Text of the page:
It’s also worth noting that library budgets have grown on a dollar basis consistently, but only because tuitions and fees have increased rapidly over the past 30 years. As I wrote about recently, “unsustainable” means “inadequately funded.” (http://scholarlykitchen.sspnet.org/2014/03/25/what-does-unsustainable-mean/) That can apply to APCs, as well. There is no reason to believe funding for Gold OA is immune from budgeting effects.

Kent, there is one factor you seem not to have mentioned: Page charges. In certain disciplines—astronomy, for example, or microbiology—publishers charge, and have charged, hefty page charges that amount to as much or more than hybrid OA APCs. These charges don’t seem to be going away; and why pay a page charge, and then have your article behind a paywall anyway, even with a six month embargo? And especially when most pure gold OA journals APCs are less than these page charges, anyway?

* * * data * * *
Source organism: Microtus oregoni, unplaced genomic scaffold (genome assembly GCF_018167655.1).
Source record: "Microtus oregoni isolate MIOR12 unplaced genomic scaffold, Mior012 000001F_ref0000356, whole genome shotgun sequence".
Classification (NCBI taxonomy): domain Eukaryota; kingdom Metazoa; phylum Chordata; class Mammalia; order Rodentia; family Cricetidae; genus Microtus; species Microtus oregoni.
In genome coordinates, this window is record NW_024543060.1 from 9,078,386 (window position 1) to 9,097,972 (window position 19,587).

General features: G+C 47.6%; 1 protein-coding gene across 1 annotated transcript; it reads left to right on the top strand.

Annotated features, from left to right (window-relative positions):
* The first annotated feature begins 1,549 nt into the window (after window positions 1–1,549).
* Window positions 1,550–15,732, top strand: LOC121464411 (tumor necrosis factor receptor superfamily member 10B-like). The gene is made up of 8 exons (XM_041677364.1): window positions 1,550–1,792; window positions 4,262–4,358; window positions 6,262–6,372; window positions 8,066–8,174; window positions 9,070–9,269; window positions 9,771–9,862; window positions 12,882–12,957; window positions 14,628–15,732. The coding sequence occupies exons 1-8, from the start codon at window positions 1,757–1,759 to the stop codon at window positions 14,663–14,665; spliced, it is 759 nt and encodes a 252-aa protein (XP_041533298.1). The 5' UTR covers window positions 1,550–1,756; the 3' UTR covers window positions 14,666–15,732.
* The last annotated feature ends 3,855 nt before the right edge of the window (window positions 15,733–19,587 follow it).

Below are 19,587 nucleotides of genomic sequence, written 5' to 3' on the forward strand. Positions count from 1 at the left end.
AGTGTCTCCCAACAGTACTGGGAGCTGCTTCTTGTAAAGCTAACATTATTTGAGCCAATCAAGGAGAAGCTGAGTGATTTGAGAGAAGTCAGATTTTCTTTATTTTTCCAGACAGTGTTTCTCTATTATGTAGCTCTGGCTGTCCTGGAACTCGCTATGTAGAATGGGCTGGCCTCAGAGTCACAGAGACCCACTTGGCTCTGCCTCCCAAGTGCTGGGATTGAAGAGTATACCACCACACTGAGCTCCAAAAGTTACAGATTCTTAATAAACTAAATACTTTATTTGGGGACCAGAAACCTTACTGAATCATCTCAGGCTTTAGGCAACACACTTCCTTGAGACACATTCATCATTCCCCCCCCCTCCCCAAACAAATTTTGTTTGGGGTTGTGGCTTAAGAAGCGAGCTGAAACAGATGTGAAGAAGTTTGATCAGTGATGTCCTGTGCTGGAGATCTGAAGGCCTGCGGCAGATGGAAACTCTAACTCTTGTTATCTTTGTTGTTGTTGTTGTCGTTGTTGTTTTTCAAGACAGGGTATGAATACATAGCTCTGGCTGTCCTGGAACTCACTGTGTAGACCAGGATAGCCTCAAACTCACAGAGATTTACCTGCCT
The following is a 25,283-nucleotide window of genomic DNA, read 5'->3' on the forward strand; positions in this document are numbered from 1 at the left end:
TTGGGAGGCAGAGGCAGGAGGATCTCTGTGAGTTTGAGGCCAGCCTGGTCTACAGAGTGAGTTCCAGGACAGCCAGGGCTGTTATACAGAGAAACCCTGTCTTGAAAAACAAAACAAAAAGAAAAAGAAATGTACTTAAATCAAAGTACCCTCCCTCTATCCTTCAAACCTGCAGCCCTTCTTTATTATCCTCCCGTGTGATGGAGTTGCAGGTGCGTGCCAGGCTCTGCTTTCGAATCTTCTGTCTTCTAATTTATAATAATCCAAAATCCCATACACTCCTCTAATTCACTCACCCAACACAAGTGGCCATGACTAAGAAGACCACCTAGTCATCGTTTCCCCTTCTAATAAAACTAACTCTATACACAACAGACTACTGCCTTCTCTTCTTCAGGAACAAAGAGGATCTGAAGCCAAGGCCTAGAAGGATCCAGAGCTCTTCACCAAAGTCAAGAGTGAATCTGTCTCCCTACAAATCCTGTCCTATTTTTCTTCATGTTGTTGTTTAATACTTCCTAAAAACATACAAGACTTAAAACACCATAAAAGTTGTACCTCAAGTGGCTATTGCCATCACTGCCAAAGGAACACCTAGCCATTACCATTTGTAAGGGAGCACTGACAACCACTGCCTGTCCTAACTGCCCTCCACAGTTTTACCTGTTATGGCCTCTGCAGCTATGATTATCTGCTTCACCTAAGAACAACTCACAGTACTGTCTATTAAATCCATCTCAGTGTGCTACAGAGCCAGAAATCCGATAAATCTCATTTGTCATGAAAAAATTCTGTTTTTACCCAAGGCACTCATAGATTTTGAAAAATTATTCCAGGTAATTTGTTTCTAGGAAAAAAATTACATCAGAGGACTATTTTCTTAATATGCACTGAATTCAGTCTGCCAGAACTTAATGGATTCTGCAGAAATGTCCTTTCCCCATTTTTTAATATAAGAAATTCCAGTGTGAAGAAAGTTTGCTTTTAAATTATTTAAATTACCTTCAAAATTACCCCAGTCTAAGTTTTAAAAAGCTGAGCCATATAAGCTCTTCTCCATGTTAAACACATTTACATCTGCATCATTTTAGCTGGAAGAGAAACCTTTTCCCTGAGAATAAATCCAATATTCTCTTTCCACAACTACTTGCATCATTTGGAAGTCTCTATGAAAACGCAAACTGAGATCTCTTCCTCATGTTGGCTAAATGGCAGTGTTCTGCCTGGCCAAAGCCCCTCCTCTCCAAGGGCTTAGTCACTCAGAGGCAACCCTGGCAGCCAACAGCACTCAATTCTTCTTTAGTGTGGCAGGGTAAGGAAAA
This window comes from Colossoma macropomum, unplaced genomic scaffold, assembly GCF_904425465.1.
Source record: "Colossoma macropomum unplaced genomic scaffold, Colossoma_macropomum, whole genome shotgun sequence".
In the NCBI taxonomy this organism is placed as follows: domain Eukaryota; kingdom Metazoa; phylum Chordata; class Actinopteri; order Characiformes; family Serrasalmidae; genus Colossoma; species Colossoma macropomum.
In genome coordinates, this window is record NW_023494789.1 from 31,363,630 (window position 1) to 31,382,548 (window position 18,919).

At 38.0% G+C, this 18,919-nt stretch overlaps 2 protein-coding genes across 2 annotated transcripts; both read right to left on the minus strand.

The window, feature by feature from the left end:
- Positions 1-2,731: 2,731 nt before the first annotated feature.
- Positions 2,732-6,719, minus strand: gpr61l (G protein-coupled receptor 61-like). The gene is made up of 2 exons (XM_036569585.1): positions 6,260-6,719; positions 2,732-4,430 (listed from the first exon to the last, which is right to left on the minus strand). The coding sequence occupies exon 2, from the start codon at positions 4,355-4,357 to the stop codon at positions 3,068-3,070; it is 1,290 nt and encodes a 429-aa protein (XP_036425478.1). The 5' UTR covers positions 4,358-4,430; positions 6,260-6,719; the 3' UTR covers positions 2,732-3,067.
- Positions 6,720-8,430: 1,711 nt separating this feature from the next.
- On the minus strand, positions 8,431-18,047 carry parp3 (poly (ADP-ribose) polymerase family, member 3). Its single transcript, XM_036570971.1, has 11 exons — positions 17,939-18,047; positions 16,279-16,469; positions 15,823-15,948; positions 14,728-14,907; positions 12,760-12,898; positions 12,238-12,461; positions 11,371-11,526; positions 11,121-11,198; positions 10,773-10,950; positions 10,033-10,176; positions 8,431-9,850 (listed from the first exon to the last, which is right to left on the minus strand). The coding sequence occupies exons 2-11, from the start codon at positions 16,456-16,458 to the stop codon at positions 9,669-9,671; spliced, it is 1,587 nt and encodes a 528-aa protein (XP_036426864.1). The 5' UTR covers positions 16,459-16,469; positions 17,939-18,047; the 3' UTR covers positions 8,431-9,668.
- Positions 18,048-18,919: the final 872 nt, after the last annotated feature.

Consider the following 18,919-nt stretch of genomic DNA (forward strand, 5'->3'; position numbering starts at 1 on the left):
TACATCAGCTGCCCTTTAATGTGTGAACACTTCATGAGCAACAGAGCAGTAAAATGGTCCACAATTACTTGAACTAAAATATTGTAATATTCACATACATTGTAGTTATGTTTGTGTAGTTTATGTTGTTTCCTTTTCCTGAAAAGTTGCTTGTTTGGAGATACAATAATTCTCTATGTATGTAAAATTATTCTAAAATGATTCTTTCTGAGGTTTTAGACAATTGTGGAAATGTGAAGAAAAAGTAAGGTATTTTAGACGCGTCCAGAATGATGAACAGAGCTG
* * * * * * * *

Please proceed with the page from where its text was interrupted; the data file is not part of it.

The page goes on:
In some cases, page charges like the ones you’re describing are linked publicly with delayed Green OA. That is, they allow the publisher to fully support embargoed Green OA. Being already tied to an OA solution that is not Gold OA probably forestalls movement toward it. In other cases, page charges are for extravagances, like extra pages, extra figures, and so forth. They are more a way to control article length and features.

Gold OA charges are higher than most of these page charges in actuality. As I note, PLOS ONE seems to be the most regularly affordable Gold OA journal, but data from the RCUK show that APCs for Gold OA from the big publishers are much higher, often double or triple those from PLOS ONE, and these are paid routinely.